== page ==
The rewards of growing herbs are far greater than with other plants. Other plants in the garden are mostly planted for their decorative value. Herbs, on the other hand, can also be used for a myriad of other purposes that stretch from flavouring your food to curing your flu to ridding your home of insects.
Herbs are some of the easiest, most grateful plants to grow. If you follow the following basic guidelines for starting your own herb garden, they will richly reward you with their flavours and aromas.
Herb Garden Location
The ideal site for a herb garden is a sunny, open but sheltered spot with well-drained fertile soil. As far as possible it should be free from weeds and overhanging trees and have good access to the house so that the herbs can be harvested in all weather.
Most of the herbs that we can successfully grow in South Africa originated in the warmer climates of the world where they grow in full sun. It is these conditions that we must create for them. The minimum requirement is four to seven hours of direct sun per day.
Remember that your herbs will grow well even if they get less sun. They may tend to grow scraggly and will be more susceptible to diseases, but with a little extra attention they will still be successful.
Herbs are like most people: they do not like to have ‘wet feet.’ It is very important that your soil have good drainage. Most herbs will survive in poor sandy soil, but few will tolerate wet clay soil.
Culinary herbs should be planted away from possible contamination by pets, roadside pollution and agricultural sprays.
If you would like to find out more about selecting the best site for your herb garden read our Herb Garden Site Selection article.
Herb Garden Ideas
The appeal of a small formal herb garden remains timeless. Formal designs are based on geometric patterns, which are framed by low hedges and paved paths. For maximum impact each bed is planted with one kind of herb, giving bold blocks of colour and texture.
Paving is an essential element, accentuating the formal lines and geometric design. Natural shades, like sand, terracotta or grey, contrast beautifully with the herbs, adding to the design element. The pathways and stepping stones also provide access to the herbs for ease of harvesting.
Herb Planting Tips
Prepare the ground well in advance, remove weeds (they compete for nutrition), fork in organic matter, such as compost, and rake the soil so that the bed is level. You don’t need to add large amounts of manure or fertiliser because that produces soft growth. The article on site preparation will give you some additional tips on the preparation of your herb garden.
Before transplanting herbs out of their “nursery” pots into the ground, water the pots well because a dry rootball is difficult to wet thoroughly once it is in the ground.
Because “nursery” pots are small, herbs tend to become root bound. To encourage new root growth gently loosen the root ball before planting in the ground. Pinch out the tips of shrubby herbs, like thyme, to encourage bushy growth. Add some bone meal or fishmeal at the bottom of each planting hole.
If you are using a planting plan, first set the herbs in their positions. It is easier to move them around while they are still in their pots, rather than having to transplant them later. Space them according to their expected height and spread so they have room to develop.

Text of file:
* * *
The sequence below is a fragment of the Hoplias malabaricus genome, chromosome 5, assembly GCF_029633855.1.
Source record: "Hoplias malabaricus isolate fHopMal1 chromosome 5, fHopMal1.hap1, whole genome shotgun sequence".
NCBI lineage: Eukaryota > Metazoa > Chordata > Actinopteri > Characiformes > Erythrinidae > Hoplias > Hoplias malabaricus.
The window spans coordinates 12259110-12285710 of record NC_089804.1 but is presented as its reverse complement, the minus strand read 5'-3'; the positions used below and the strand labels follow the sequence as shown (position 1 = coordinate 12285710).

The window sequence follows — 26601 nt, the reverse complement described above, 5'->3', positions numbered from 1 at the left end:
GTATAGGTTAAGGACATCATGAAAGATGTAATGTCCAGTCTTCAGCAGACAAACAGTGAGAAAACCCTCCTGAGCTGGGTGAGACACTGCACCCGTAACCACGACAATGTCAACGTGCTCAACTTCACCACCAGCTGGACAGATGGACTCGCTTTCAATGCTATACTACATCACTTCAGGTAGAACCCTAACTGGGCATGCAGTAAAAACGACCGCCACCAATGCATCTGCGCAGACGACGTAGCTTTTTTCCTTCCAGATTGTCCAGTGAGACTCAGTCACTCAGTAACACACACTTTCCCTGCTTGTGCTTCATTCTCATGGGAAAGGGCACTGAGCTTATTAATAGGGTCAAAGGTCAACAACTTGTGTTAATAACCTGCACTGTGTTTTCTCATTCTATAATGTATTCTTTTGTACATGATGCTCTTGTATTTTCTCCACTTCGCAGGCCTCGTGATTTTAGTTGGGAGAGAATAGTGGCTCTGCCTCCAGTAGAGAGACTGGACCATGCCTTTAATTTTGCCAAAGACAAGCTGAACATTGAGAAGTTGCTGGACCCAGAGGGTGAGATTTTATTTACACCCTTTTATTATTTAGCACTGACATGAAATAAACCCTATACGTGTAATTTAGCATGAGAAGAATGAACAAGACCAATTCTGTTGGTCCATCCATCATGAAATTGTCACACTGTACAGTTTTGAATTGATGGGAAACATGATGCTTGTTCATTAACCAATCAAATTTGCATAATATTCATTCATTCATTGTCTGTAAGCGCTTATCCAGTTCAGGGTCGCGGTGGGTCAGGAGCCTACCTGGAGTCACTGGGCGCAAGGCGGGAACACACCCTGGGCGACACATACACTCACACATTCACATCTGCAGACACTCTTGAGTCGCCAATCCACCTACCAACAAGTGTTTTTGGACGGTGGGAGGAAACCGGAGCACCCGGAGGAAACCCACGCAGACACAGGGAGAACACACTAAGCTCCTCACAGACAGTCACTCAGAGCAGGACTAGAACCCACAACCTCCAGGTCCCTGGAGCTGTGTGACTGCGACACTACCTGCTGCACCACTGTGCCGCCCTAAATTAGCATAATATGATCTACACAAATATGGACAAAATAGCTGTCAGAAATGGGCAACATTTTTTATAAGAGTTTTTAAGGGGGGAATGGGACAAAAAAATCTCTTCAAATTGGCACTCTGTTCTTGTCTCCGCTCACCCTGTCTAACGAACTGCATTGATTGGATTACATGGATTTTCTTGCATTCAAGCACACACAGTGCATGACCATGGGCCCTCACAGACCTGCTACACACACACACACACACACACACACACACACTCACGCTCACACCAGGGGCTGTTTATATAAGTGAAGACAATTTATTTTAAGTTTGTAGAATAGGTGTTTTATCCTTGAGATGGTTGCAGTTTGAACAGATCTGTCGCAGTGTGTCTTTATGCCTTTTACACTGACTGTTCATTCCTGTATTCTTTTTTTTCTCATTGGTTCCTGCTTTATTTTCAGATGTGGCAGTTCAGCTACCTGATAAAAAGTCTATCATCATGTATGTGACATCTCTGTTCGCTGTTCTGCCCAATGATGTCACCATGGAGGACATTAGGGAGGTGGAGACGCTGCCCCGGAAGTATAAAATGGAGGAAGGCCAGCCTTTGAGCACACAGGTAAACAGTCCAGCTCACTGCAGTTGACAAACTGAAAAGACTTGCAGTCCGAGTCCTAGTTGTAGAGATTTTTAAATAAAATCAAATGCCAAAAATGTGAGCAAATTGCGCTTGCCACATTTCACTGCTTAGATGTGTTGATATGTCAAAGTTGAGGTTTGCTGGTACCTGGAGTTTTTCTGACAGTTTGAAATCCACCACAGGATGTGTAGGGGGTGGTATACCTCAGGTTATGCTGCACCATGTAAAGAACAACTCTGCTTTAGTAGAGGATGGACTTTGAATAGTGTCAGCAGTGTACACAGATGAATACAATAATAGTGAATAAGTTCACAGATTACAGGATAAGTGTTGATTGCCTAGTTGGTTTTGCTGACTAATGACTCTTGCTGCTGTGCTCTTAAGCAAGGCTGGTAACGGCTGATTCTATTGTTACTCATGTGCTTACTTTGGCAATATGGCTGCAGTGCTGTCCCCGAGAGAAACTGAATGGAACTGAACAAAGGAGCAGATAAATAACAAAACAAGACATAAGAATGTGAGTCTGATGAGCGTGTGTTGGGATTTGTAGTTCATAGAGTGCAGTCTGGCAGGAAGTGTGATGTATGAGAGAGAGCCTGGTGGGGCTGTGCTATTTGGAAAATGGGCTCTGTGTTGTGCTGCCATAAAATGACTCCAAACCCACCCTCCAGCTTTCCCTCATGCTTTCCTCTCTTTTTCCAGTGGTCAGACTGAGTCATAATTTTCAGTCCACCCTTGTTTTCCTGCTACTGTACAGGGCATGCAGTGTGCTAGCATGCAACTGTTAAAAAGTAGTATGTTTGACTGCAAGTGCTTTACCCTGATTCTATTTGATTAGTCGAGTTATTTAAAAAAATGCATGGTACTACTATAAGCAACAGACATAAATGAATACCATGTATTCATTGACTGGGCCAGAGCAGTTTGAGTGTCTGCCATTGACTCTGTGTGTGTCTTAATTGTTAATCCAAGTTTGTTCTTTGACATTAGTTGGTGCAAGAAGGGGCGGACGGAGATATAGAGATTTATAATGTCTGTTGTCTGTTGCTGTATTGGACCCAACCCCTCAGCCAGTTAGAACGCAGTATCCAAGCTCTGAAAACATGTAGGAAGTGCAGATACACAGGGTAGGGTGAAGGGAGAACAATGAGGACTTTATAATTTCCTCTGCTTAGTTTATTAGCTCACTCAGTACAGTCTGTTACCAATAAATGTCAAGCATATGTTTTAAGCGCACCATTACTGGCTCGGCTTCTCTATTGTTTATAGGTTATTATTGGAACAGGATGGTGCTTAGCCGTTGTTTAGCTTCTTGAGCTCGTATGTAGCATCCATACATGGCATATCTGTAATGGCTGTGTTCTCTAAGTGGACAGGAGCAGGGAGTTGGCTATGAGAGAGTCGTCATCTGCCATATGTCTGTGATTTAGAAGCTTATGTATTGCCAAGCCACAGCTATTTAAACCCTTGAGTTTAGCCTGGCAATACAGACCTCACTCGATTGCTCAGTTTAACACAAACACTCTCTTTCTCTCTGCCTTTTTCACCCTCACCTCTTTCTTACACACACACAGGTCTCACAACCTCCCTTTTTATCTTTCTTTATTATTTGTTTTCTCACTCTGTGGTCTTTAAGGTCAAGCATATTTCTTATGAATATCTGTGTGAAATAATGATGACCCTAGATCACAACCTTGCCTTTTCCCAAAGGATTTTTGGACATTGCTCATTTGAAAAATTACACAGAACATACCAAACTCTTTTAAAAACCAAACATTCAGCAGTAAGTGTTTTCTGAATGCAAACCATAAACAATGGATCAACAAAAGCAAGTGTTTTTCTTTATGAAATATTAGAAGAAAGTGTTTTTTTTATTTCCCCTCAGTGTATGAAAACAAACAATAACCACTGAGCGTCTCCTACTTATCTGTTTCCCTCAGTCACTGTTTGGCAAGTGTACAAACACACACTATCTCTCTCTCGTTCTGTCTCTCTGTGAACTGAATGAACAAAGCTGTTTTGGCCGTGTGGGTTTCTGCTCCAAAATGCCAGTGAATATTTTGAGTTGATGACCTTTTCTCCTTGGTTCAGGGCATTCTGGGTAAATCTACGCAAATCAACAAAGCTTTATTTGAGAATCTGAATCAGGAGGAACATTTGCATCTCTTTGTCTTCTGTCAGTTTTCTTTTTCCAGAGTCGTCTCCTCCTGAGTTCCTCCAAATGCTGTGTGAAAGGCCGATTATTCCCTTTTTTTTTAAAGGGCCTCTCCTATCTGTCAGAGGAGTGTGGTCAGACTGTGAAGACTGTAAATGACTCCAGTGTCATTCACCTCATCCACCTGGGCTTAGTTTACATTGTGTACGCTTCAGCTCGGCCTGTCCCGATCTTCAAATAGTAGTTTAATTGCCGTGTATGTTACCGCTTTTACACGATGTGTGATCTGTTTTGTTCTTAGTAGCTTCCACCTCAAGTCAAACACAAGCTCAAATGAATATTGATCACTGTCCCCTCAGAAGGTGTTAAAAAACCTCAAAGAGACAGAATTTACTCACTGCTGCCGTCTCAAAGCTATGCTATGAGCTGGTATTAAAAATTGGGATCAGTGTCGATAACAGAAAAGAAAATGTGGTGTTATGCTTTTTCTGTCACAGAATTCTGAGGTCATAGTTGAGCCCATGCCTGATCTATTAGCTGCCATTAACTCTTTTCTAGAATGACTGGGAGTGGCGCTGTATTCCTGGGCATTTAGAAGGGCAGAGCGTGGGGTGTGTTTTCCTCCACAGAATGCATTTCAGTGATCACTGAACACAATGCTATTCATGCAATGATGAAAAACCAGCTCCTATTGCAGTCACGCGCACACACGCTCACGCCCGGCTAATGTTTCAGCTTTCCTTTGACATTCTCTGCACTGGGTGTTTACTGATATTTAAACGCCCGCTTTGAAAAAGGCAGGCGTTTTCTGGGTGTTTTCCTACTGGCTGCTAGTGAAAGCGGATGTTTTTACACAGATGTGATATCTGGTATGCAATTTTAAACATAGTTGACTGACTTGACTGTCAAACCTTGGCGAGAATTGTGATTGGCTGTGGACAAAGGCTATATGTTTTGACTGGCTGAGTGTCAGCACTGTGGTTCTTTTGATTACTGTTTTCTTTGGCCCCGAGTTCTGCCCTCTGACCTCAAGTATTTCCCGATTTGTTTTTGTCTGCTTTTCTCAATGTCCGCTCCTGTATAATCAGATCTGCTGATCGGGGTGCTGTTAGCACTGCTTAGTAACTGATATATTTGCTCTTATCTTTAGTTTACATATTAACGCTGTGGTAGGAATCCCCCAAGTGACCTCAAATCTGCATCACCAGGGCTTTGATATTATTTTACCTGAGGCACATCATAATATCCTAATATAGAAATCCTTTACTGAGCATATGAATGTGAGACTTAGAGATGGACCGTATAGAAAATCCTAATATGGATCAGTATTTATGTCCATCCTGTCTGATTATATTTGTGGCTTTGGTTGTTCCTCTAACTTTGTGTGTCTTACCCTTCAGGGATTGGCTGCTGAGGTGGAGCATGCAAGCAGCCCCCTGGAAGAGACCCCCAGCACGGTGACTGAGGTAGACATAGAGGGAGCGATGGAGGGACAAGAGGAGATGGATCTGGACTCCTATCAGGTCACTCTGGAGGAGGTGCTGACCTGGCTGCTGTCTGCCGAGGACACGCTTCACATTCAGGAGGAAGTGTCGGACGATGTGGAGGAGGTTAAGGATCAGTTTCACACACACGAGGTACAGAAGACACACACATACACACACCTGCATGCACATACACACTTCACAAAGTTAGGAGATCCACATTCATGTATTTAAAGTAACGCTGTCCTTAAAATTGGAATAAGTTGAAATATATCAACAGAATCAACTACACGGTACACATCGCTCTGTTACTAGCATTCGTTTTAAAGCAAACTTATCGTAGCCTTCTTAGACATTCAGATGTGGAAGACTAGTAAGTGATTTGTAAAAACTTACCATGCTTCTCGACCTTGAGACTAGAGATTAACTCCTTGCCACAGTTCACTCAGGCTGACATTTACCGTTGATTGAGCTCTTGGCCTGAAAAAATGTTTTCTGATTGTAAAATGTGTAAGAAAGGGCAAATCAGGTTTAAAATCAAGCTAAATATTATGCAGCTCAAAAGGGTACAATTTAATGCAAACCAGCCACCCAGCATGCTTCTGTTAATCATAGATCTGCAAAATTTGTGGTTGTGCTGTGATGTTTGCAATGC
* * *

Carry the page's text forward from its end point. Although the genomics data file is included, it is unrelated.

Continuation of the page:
After planting firm the soil gently around the plant and water thoroughly to settle the soil and give the herb a good start.
Some herbs, like spearmint, can be invasive. Restrict their spread by planting them in sunken containers. Remove any spreading material immediately. Re-pot them yearly with fresh soil.
Caring for Your Herb Garden
Water newly planted herbs regularly but once they are established, they are naturally drought resistant. Watering and drainage goes hand in hand. Rather give your herbs too little than too much water. After a good soaking, allow the water to drain away and the soil to dry off. Water again when the top 2 or 3 cm of soil is dry to the touch.
Mulch your herbs once a year with bulky organic material, such as shredded bark.
Fertilizing is very important, especially if you intend to use your herbs on a regular basis. During the growing season (August to April in the Southern hemisphere) fertilize at least once a month. During the winter months one or two doses will be sufficient. Inorganic fertilizing and heavy composting is not recommended because this produces sappy growth that’s more prone to disease and pests.
Use any balanced fertilizer like 2:3:2. Always half the dosage given on the packaging. The reason for this is that the essential oils of herbs that ‘suffer’ a bit are more concentrated, increasing their flavour, aroma and medicinal value.
If your herbs get too much fertilizer they will grow scraggly and be more susceptible to pests and diseases. Please note: If you are growing herbs for medicinal purposes do not use chemical fertilizer. Use organics. You can also make your own compost tea.
Pruning is essential to encourage healthy, bushy growth. Remove dead leaves and flowers on a regular basis. Should you frequently use your herbs, pruning may not be necessary as you would be pruning automatically.
Herbs are not very prone to pests but if you do have an infestation (aphids, red spider, white fly) either cut back the herbs or use an organic pesticide.
Harvesting Your Herbs
Collect small quantities of herbs at a time and handle them as little as possible.
Do not cut herbs at random. Take the opportunity to pinch out or prune the plant at the same time, removing unwanted shoots and encouraging bushiness. Use a sharp knife or scissors, do not break, bend or tear off the branches. Always harvest from clean, healthy plants in peak condition.